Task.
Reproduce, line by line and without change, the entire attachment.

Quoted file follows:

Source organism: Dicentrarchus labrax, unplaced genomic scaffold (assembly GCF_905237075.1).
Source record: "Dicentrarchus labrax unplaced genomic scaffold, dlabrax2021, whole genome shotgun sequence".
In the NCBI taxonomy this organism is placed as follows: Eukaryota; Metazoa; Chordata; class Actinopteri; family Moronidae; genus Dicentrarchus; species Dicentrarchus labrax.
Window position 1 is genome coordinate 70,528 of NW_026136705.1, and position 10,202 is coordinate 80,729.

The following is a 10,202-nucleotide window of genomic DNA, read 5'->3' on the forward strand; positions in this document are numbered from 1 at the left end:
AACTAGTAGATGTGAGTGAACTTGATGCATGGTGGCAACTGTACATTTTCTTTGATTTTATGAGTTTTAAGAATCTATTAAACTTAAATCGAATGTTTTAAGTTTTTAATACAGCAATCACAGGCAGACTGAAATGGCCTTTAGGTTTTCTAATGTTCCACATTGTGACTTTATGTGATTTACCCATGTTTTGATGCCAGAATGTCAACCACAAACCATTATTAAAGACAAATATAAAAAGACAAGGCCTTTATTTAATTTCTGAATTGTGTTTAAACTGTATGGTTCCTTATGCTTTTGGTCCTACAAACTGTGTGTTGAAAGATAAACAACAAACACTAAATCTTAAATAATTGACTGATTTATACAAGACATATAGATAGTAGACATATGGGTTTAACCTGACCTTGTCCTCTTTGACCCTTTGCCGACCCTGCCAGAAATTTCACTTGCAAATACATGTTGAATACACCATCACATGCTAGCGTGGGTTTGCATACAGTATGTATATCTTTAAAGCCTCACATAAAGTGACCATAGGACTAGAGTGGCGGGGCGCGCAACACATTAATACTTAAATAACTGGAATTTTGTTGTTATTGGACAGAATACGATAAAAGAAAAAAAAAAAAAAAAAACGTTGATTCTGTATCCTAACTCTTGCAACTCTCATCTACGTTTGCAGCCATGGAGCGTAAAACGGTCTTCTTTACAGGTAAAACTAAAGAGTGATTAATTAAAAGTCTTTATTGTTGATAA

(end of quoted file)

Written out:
Source organism: Dicentrarchus labrax, unplaced genomic scaffold (assembly GCF_905237075.1).
Source record: "Dicentrarchus labrax unplaced genomic scaffold, dlabrax2021, whole genome shotgun sequence".
In the NCBI taxonomy this organism is placed as follows: Eukaryota; Metazoa; Chordata; class Actinopteri; family Moronidae; genus Dicentrarchus; species Dicentrarchus labrax.
Window position 1 is genome coordinate 70,528 of NW_026136705.1, and position 10,202 is coordinate 80,729.

The following is a 10,202-nucleotide window of genomic DNA, read 5'->3' on the forward strand; positions in this document are numbered from 1 at the left end:
AACTAGTAGATGTGAGTGAACTTGATGCATGGTGGCAACTGTACATTTTCTTTGATTTTATGAGTTTTAAGAATCTATTAAACTTAAATCGAATGTTTTAAGTTTTTAATACAGCAATCACAGGCAGACTGAAATGGCCTTTAGGTTTTCTAATGTTCCACATTGTGACTTTATGTGATTTACCCATGTTTTGATGCCAGAATGTCAACCACAAACCATTATTAAAGACAAATATAAAAAGACAAGGCCTTTATTTAATTTCTGAATTGTGTTTAAACTGTATGGTTCCTTATGCTTTTGGTCCTACAAACTGTGTGTTGAAAGATAAACAACAAACACTAAATCTTAAATAATTGACTGATTTATACAAGACATATAGATAGTAGACATATGGGTTTAACCTGACCTTGTCCTCTTTGACCCTTTGCCGACCCTGCCAGAAATTTCACTTGCAAATACATGTTGAATACACCATCACATGCTAGCGTGGGTTTGCATACAGTATGTATATCTTTAAAGCCTCACATAAAGTGACCATAGGACTAGAGTGGCGGGGCGCGCAACACATTAATACTTAAATAACTGGAATTTTGTTGTTATTGGACAGAATACGATAAAAGAAAAAAAAAAAAAAAAAACGTTGATTCTGTATCCTAACTCTTGCAACTCTCATCTACGTTTGCAGCCATGGAGCGTAAAACGGTCTTCTTTACAGGTAAAACTAAAGAGTGATTAATTAAAAGTCTTTATTGTTGATAA